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What it’s like to do a secondment with Goldman Sachs as a trainee solicitor

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By The Careers Team on

Berwin Leighton Paisner’s Pragesh Sivaguru tells Legal Cheek Careers about an “inspiring and encouraging” third seat of his training contract

Berwin Leighton Paisner (BLP) trainee Pragesh Sivaguru is loving every minute of his secondment to Goldman Sachs, one of world’s powerhouses in investment banking, securities and investment.

“I’ve been here for the first two months of my third seat, and already it’s been a brilliant experience,” says Sivaguru, who graduated with a BA in Law from Cambridge in 2014. “It’s what I expected, but more.”

Sivaguru’s secondment came about after meeting with BLP’s head of banking and the firm’s Goldman Sachs relationship partner for the secondment. “Having long been interested in and passionate about financial services, I asked to go there on what is a relatively new secondment,” explains Sivaguru. “We’re fortunate to have such good links with Goldman, and I was fortunate to be selected.”

Sivaguru, who gained a distinction in his LPC LLM from The University of Law, says the culture at Goldman “is and isn’t what I expected — it’s more friendly and team-orientated than I expected, but it’s every bit as professional, dedicated and driven for excellence as I thought it would be.” There’s a collaborative sensibility, too:

“Goldman people are great at sharing collective knowledge and insights — there are regular talks, events, and presentations to help all employees continue in their professional development and maintain the highest standards of work. It’s very collegiate.”

But if Goldman people “truly live by their business principles, taking real, tangible pride in their professionalism,” the result is not a cut-throat, survival of the fittest mentality, according to Sivaguru. Instead, he says “people really give everything and they’re incredibly engaged in their work. You stand shoulder to shoulder with them, making sure that the work is done to the highest standard, each and every time, but they’re respectful, inspiring and encouraging too.”

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That work, so far, has consisted of helping complete private client loans, updating terms and conditions of business and other product-related documentation, and dealing with regulatory queries. “The latter entails researching various areas from financial regulation, such as transaction reporting, to distilling jurisdictional surveys for lending into other regions and countries around the world,” says Sivaguru, whose first two seats, in Litigation/Financial Regulation and Corporate Tax, are already under his belt. There are also any number of ad hoc matters cropping up, “from drafting stages to post-closing, where amendments are proposed. It’s fast-paced and dynamic. The days are intense, perhaps more so than in a law firm, but usually shorter.”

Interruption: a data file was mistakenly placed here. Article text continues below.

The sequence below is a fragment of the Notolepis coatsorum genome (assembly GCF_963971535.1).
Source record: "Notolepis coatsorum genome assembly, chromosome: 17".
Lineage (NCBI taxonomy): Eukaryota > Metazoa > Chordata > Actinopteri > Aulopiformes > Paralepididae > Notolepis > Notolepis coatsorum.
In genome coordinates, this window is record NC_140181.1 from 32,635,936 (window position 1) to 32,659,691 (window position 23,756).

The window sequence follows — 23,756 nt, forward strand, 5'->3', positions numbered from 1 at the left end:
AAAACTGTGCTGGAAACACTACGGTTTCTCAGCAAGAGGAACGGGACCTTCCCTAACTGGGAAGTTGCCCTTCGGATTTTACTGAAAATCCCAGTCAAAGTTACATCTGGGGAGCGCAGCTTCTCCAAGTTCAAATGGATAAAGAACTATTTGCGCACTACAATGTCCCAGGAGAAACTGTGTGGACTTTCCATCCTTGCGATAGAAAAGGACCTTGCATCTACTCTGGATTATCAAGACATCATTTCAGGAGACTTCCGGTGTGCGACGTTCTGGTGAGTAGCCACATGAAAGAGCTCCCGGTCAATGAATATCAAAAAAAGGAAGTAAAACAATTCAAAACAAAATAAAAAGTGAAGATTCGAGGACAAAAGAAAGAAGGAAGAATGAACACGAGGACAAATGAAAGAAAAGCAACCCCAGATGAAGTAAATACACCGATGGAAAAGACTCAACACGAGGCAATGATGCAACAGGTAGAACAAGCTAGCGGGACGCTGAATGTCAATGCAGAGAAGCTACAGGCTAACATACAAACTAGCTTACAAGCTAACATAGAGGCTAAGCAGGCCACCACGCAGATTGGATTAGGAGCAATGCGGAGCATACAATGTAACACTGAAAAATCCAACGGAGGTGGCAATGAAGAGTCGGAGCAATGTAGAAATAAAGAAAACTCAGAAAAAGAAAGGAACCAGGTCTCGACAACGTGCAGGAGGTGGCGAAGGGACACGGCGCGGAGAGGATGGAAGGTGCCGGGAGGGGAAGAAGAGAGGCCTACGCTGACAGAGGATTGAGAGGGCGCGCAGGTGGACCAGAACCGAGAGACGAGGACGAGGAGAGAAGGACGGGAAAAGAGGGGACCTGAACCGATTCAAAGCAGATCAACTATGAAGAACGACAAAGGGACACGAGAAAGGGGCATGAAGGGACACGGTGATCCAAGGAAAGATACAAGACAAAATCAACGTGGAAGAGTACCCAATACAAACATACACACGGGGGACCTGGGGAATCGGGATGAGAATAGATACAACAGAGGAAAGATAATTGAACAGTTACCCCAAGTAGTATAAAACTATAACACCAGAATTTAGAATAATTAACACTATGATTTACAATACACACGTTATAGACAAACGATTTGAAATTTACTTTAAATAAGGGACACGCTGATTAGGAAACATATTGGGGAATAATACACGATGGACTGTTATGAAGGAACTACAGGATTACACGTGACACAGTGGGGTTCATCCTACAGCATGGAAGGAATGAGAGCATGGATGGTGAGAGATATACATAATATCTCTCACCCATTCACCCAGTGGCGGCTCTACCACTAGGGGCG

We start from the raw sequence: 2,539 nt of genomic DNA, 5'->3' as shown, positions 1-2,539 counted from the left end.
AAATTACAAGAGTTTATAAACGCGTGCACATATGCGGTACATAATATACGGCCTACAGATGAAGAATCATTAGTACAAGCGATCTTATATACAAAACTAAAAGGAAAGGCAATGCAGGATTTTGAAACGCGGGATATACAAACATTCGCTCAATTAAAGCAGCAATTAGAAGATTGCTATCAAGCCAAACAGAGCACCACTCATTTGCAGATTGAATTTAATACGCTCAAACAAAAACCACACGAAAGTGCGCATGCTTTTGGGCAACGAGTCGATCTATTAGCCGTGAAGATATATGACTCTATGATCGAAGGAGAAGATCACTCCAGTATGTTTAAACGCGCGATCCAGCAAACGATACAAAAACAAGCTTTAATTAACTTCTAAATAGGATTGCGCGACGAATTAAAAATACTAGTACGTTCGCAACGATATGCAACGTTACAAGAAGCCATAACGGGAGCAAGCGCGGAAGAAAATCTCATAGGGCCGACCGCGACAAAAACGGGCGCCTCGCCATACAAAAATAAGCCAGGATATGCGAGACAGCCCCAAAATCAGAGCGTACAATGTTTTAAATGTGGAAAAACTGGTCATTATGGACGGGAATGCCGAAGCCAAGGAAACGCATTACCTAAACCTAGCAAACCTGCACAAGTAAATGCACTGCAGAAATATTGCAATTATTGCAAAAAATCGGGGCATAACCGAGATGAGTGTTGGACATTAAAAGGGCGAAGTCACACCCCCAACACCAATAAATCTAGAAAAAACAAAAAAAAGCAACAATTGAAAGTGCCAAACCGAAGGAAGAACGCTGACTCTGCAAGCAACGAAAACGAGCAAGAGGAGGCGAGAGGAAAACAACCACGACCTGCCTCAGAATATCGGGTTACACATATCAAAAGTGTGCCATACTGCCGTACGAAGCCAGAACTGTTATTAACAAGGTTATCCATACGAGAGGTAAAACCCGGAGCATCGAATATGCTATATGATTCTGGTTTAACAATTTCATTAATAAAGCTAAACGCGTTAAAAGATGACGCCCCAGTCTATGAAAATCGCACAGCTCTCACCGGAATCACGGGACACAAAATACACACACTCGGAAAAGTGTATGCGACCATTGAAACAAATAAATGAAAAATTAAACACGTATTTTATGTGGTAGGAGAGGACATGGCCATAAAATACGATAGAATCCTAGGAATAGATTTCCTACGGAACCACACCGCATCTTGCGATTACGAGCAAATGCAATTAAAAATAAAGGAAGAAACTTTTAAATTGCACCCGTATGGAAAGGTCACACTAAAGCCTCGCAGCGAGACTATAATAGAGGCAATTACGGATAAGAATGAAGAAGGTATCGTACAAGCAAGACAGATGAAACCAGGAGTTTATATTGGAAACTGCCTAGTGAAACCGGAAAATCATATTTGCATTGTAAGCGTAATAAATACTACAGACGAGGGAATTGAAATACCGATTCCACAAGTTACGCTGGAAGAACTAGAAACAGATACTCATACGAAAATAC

In what other ways does life at Goldman Sachs differ from that at BLP?

“You feel closer to the front line,” says Sivaguru. “You’re immersed in the business and its needs. There are also more stakeholders, from the front office business, as the direct ‘client’ of the in-house legal team, to other support teams such as compliance, risk and credit, all alongside law firms, as external counsel, too. They all feed into making the transactions happen and help keep the wheels turning, ultimately benefitting Goldman’s clients.”

Sivaguru believes that going on secondment is a great way of enhancing a young lawyer’s commercial understanding. “You gain a broader appreciation of the internal cogs and mechanisms, getting a real feel for how clients tick,” he says. But that’s not all. “You’ll be pushed and pulled in all directions, regularly taken outside your comfort zone and asked to work to tight deadlines, all of which encourages growth. And a secondment helps build perspective generally, on broader careers and people’s career paths and trajectories. You become well-rounded, which is essential if you’re going to become a good lawyer.”

How, then, has Sivaguru’s perspective developed? Does he, for example, see himself working in-house one day?

“First and foremost, I’m concentrating on qualifying at BLP and staying with the firm,” says Sivaguru, who counts cricket and karate as pastimes outside the office. “There are great people here and I see the firm as home. BLP is driving a lot of change in diversity and inclusivity, something I feel very strongly about, and I want to continue being a part of the firm’s work in this space.”

And while Sivaguru is enjoying every moment of being at Goldman, he admits “I feel wedded to private practice. Maybe one day I might move in-house, but for now I want to consolidate my passion in financial services work. The blend of people, products, markets and law is fascinating; this is where I want to work. I’m sure that what I’m learning at Goldman will stand me in very good stead.”

According to the Legal Cheek Trainee and Junior Lawyer Survey 2017-18, nearly a third of Berwin Leighton Paisner trainees had done a client secondment.

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